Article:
A customer success team will work closely with customer service and support representatives to help them fine-tune their approach, but the customer success team is also about strategizing and being proactive to help support customers in achieving success before they even reach out to the service team.
Customer success is…
- More consultative in nature and requires empathy and resourceful problem-solving.
- Focused on achieving desired business outcomes as a customer continues their journey.
- Responsible for measuring business impact, like client retention, expansion, and lifetime value.
- Seen as a value-added function at a company, driving revenue.
- About proactively discussing road bumps and strategizing so customers can get around them.
#4 Customer Experience
Customer support falls under customer service, which is closely linked to customer experience.
A customer’s experience is going to stretch far beyond a single interaction they have with your customer service team. Rather, the customer experience is the sum of all interactions and opinions they have had regarding your company. Your customer service will do a lot to influence their experience, but so will product quality and support.
Customer experience encapsulates the customer’s broader journey as they moved from being a prospect to becoming a paying customer. Customer service and all other aspects factor into your customer’s experience.
How they use your product, how they interact with self-support alternatives, how they feel when calling your service desk, and the interactions they have with the team are all things that will shape the customer experience.
The aspects of customer experience can be broken down into three categories:
- Customer Service: This includes customer support and customer success along with self-service support.
- Technology: This is the product in itself, how it works and how customers interact with it.
- Design: This is the brand’s face, it includes your marketing, design, and the feeling you evoke in customers.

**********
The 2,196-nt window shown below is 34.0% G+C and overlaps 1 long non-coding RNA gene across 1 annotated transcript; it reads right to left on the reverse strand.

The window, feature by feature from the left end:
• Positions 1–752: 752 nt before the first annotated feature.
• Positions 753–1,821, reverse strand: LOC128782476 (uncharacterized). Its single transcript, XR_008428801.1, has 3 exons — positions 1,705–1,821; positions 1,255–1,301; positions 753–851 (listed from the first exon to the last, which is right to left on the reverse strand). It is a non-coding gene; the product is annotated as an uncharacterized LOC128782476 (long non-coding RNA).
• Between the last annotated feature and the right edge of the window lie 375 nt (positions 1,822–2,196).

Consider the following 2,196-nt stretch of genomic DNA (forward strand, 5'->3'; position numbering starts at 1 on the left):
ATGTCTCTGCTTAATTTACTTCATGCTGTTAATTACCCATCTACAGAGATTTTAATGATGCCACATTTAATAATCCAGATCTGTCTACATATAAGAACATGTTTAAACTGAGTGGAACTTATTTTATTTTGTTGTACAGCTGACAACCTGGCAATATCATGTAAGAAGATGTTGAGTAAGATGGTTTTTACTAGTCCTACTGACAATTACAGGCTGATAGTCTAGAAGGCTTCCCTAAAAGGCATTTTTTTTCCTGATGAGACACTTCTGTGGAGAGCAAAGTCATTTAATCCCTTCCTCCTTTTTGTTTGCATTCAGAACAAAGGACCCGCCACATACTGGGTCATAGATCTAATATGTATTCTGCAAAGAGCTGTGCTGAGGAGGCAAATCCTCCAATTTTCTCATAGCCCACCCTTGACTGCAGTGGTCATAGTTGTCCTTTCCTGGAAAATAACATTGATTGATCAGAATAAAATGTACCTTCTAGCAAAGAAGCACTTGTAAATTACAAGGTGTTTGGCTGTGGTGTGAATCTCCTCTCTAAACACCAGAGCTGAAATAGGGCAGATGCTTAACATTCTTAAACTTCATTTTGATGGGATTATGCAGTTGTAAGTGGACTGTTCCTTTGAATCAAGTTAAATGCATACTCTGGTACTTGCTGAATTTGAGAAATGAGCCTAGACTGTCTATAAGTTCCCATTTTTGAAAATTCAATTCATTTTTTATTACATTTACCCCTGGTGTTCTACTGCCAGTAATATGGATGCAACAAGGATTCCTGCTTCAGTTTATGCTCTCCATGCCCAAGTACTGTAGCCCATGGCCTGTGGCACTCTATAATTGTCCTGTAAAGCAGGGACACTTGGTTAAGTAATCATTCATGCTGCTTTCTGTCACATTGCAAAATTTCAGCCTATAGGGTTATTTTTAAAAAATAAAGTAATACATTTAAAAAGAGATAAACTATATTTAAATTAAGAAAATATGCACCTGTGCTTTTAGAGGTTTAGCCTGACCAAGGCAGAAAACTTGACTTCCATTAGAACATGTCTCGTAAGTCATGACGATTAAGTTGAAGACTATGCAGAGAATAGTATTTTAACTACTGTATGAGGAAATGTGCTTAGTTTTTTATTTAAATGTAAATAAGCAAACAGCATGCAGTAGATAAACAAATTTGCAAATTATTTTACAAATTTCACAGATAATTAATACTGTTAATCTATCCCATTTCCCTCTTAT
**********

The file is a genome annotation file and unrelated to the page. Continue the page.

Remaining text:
While customer service is limited to a customer’s interactions with the team when they are seeking assistance for an issue, customer experience takes on a much broader perspective to determine how a customer feels and how positive their overall association with your company has been.
Putting It All Together
Every company has one thing in common: They want every customer’s experience to be great. This starts with a strong customer service department.
In many industries (like SaaS and eCommerce), a customer support team should also be distinguished within the customer service department in order to facilitate the transfer of feedback and technical questions to the development department.
In other industries, like retail, the customer service department can work as one effective team alongside the sales and marketing departments to help drive purchases and upsells.
For businesses who want to further drive revenue and make the most of a customer’s experience with their company, customer success is certainly a practice they should look into.
The customer success team will work with many different departments to help strategize how customers can be better serviced throughout their journey.
They’ll work alongside sales and marketing to help better educate customers on issues and factors that may not be clear based on questions and information gathered from the service and support teams. They’ll also work with product development to reinforce the feedback the support team is collecting from customers and ushering improvement across the board.
Want To Improve Customer Experience?
While a company may not be large enough to have distinguished customer service, support, and successful teams, every business can implement the aspects of each to improve the customer experience.
Categorizing issues and designating individuals to handle different problems and situations can help instantly improve the customer experience by simply directing customers to the most qualified individual to handle their issue. This can be done by training staff (even with a very small team) so different people specialize in different aspects
Although each team member should have a broad knowledge of the product and company, it’s typically not possible for a single person to memorize everything they need to know to handle service, support, and success at once. That’s why defining each at your company and specializing workers may be the best option.
At the end of the day, communication amongst departments will prove to be the most important factor at companies big and small. Customer service representatives need to know when, what, and to who they need to pass on information in order to encourage product development and better sales and marketing practices.
Help desk agents aren’t just the voice of your company, they’re also the eyes and ears.